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Brussels, 30 November 2005

EU Trade Commissioner Peter Mandelson meets G90 leaders in Brussels

EU Trade Commissioner Peter Mandelson has today met with representatives of the G90 group of developing countries at their Ministerial Summit in Brussels. G90 Ministers discussed the group’s position in the Doha Development Agenda trade negotiations ahead of December’s Hong Kong Ministerial Meeting. Addressing G90 Ministers Commissioner Mandelson urged them to act decisively to ensure that the interests of all developing countries are strongly defended in Hong Kong. Commissioner Mandelson reiterated the EU’s proposal for agreement of a package of development measures at Hong Kong.

Speaking after the meeting Commissioner Mandelson said: “The Doha Round is different from all previous trade rounds because it is focused on ensuring that the world’s poorest countries benefit from the global trading system. Any final outcome that does not reflect their needs will be unacceptable to Europe. Through its preferential market access schemes Europe already has the most open market for developing country agricultural goods in the world. Europe takes more farm exports from Africa than the rest of the world combined, and most of that produce enters the EU market tariff and quota free. The EU has proposed steep cuts in its agricultural tariffs – the steepest we have ever offered. But we have not and will not agree to cuts that would eliminate the preferential access we offer to African and Caribbean countries, as other’s proposal imply. For the sake of development a serious negotiation must now converge on ambitious but realistic middle ground. The voice of the G90 must not be absent from that debate.”

Putting balance back in the Doha negotiations...

The EU has insisted that Doha talks now move into important negotiations on trade in industrial goods and services. It is sometimes suggested that this is not in the interest of the poorest; but African countries do the bulk of their trade and pay their highest tariffs in industrial goods – and they pay them to other African countries. Chipping away at these barriers where countries feel able is an important part of a development round.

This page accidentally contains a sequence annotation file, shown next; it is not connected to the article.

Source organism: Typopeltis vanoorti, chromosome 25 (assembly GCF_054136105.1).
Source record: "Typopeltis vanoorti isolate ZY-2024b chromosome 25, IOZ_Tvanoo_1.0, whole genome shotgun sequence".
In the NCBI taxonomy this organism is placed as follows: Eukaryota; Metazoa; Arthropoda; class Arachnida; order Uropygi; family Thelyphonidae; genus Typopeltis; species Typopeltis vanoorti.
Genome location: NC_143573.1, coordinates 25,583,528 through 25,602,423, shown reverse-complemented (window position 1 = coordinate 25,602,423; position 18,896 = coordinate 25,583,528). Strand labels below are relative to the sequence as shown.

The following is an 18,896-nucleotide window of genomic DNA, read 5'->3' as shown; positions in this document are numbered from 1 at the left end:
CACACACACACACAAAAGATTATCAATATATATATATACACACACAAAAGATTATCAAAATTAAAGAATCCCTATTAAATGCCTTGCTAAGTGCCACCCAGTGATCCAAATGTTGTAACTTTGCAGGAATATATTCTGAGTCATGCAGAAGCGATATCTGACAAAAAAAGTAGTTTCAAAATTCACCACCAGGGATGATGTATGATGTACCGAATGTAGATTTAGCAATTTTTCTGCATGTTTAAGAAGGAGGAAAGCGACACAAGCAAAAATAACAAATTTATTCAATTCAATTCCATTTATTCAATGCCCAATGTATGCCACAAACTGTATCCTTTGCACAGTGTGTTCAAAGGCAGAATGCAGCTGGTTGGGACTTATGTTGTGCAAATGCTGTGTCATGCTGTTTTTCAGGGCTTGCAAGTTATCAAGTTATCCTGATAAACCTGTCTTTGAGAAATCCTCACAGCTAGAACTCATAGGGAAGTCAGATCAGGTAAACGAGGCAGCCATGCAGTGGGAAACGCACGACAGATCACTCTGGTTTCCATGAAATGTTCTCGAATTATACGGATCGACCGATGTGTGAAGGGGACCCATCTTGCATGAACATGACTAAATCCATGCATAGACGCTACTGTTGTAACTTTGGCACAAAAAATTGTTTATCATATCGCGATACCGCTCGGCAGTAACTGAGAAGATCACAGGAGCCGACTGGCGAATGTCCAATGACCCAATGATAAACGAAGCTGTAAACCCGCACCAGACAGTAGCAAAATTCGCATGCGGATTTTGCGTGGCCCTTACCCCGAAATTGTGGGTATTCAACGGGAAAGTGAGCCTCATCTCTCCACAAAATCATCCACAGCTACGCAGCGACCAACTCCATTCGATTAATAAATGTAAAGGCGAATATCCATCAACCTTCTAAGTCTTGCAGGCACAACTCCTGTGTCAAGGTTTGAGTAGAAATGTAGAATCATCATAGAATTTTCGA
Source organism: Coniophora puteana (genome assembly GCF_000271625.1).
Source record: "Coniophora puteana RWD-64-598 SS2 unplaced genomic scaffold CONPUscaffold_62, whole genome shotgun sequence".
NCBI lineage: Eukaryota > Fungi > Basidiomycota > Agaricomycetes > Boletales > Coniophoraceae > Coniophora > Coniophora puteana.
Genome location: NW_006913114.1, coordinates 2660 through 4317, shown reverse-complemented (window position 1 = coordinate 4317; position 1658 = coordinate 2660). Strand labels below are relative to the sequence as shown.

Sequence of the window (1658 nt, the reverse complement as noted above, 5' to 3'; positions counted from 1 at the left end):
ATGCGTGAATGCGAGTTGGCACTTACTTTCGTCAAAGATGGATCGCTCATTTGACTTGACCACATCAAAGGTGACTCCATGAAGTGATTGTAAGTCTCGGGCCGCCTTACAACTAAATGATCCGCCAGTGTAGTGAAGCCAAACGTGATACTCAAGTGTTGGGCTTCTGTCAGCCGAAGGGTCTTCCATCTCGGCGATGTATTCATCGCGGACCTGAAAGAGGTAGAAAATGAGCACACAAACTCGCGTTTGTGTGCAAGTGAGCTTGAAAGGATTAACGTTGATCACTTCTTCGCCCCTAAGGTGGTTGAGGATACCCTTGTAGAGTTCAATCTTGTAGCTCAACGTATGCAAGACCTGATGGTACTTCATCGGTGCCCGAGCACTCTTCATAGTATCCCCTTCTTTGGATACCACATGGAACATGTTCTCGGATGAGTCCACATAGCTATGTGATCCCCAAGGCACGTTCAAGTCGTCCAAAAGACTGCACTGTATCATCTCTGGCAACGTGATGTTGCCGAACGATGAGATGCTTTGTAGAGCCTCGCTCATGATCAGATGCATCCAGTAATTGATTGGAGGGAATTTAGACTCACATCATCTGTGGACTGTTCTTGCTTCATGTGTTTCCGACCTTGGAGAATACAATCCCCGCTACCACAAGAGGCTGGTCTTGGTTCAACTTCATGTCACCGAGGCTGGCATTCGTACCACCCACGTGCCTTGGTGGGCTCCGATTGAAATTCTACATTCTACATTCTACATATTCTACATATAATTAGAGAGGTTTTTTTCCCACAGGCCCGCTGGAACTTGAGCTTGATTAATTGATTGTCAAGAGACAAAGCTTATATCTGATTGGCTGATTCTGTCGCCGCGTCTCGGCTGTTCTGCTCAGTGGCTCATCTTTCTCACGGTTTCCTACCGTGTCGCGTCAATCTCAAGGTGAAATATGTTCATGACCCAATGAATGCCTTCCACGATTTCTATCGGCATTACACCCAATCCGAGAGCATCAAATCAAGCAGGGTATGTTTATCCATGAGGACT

At Hong Kong Africa and Europe are committed to working together for a properly balanced Doha Round that reflects the needs of all, and puts trade genuinely at the service of development.

...and agreeing a Development package at Hong Kong.

Alongside progress at Hong Kong on market access, Europe has proposed that a package of development measures be agreed to refocus the round on its development goals. Among other elements:

  • The EU has called for all developed countries to offer tariff and quota free access to all LDCs, on the model of the European Union’s Everything But Arms system.
  • The EU believes that the WTO must adopt a package on special and differential treatment to reconfirm the flexibilities for LDCs that already exist in the WTO. There should be no tariff cuts for Least Developed Countries.
  • The EU will be pushing to enshrine in the WTO’s intellectual property agreements the conditions for a better access to cheap drugs against pandemics.
  • To help build vital capacity to trade, the EU will call for a substantial Aid for Trade package along the lines of what was agreed at the Gleneagles G8 Summit. Europe already gives more Trade Related Assistance to the developing world every year than the rest of the World combined. It is time for others to share the burden.
  • On cotton, which is a crucial area for West Africa the EU has led the way in eliminating its export subsidies and reducing its trade distorting subsidies to a level where they no longer affect the global price. The EU also offers duty and quota free access to all cotton imports from West Africa. The EU will call on others to make similar commitments at Hong Kong.

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